( Originally Published 1879 )
THE forbearing use of power is a sure attribute of true greatness. Indeed, we may say that power, physical, moral, purely social or political, is one of the touchstones of genuine greatness. [an error occurred while processing this directive]
The power which the husband has over his wife, in which we must include the impunity with which he may be unkind to her; the father over his children; the old over the young, and the young over the aged; the strong over the weak; the officer over his men; the master over his hands; the magistrate over the citizens; the employer over the employed ; the rich over the poor; the educated over the unlettered; the experienced over the confiding. The forbearing and inoffensive use of all this power or authority, or a total abstinence from it, where the case admits it, will show the true greatness in a plain light.
" You are a plebian," said a patrician to Cicero. "I am a plebian," said the eloquent Roman; " the nobility of my family begins with me; that of yours will end with you. I hold no man deserves to be crowned with honor whose life is a failure; and he who lives only to eat and drink and accumulate money, is a failure. The world is no better for his living in it. He never wiped a tear from a sad face—never kindled a fire upon a frozen hearth. I repeat with emphasis, he is a failure. There is no flesh in his heart; he worships no God but gold." These were the words of a heathen.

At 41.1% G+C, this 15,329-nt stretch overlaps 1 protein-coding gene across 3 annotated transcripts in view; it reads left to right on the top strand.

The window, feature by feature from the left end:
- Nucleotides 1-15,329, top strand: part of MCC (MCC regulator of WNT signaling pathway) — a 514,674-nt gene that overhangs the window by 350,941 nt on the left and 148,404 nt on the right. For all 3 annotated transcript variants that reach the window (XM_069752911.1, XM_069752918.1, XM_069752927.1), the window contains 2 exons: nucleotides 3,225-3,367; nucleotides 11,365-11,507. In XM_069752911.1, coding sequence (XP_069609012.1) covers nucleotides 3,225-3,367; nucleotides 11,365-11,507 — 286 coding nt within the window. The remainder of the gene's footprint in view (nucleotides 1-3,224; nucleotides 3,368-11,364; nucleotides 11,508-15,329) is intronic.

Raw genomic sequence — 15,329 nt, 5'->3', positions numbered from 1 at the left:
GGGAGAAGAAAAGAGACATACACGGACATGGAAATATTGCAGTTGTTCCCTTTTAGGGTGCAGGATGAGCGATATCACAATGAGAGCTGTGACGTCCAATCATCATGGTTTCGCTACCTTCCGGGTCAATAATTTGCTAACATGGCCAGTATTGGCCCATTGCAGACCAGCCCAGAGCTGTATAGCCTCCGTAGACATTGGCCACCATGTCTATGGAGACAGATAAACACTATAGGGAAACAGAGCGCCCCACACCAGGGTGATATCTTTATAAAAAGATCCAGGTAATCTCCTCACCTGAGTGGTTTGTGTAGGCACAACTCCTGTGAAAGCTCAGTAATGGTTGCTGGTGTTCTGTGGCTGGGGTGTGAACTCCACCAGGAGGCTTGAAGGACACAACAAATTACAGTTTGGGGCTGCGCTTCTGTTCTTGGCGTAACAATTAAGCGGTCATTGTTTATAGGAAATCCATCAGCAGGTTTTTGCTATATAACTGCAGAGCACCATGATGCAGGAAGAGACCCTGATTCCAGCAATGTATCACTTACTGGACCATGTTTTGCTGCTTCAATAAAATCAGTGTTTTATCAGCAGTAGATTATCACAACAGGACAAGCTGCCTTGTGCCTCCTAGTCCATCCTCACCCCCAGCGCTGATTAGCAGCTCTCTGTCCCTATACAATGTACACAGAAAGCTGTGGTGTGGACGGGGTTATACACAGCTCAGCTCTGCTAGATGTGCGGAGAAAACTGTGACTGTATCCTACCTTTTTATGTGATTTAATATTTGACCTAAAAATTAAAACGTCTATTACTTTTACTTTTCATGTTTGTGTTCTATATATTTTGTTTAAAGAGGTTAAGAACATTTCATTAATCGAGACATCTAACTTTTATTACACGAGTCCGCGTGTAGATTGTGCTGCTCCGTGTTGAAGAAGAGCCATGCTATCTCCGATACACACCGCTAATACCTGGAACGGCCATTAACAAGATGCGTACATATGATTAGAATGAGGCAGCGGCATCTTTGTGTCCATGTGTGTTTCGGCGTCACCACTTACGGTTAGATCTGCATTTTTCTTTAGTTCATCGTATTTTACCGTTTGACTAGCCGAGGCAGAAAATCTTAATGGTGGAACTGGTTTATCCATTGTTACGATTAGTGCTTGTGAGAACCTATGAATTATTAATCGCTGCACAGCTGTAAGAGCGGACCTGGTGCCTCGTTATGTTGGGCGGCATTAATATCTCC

Man is to be rated, not by his hoards of gold, not by the simple or temporary influence he may for a time exert; but by his unexceptionable principles relative both to character and religion. Strike out these, and what is he? A brute without a virtue—a savage with-out a sympathy! Take them away and his manship is gone; he no longer lives in the image of his Maker! A cloud of sin hangs darkly on his brow; there is ever a tempest on his countenance, the lightning in his glance, the thunder in words, and the rain and whirl-wind in the breathing of his angry soul. No smile gladdens his lip to tell that love is playing there; no sympathizing glow illuminates his cheek. Every word burns with malice, and that voice—the mystic gift of heaven—grates as harshly on the timid ear as rushing thunders beating amid falling cliffs and tumbling cataracts.
That which especially distinguishes a high order of man from a low order of man—that which constitutes human goodness, human greatness, human nobleness-is surely not the degree of enlightenment with which men pursue their own advantage; but it is self-forgetfulness; it is self-sacrifice; it is the disregard of personal pleasure, personal indulgence, personal advantage, remote or present, because some other line of conduct is more right.
The truest greatness is that which is unseen, unknown. Public martyrdom of every shade has a certain eclat and popularity connected with it that will often bear men up to endure with courage its trials; but those who suffer alone, without sympathy, for truth or principle, those who, unnoticed by men, maintain their post, and in obscurity, and amid discouragement, patiently fulfill their trust, these are the real heroes of the age, and the suffering they bear is true greatness.
Let man go abroad with just principles, and what is he? An exhaustless fountain in a vast desert; a glorious sun shining ever, dispelling every vestige of darkness. There is love animating his heart, sympathy breathing in every tone. Tears of pity—dew drops of the soul — gather in his eye and gush impetuously down his cheek. A good man is abroad and the world knows and feels it. Beneath his smiles lurks no degrading passions. Within his heart there slumbers no guile. He is not exalted in moral pride, not elevated in his own views; but honest, moral and virtuous before the world. He stands throned on truth; his fortress is wisdom and his dominion is the vast and limitless world. Always upright, kind and sympathizing; always attached to just principles and actuated by the same, governed by the highest motives in doing good.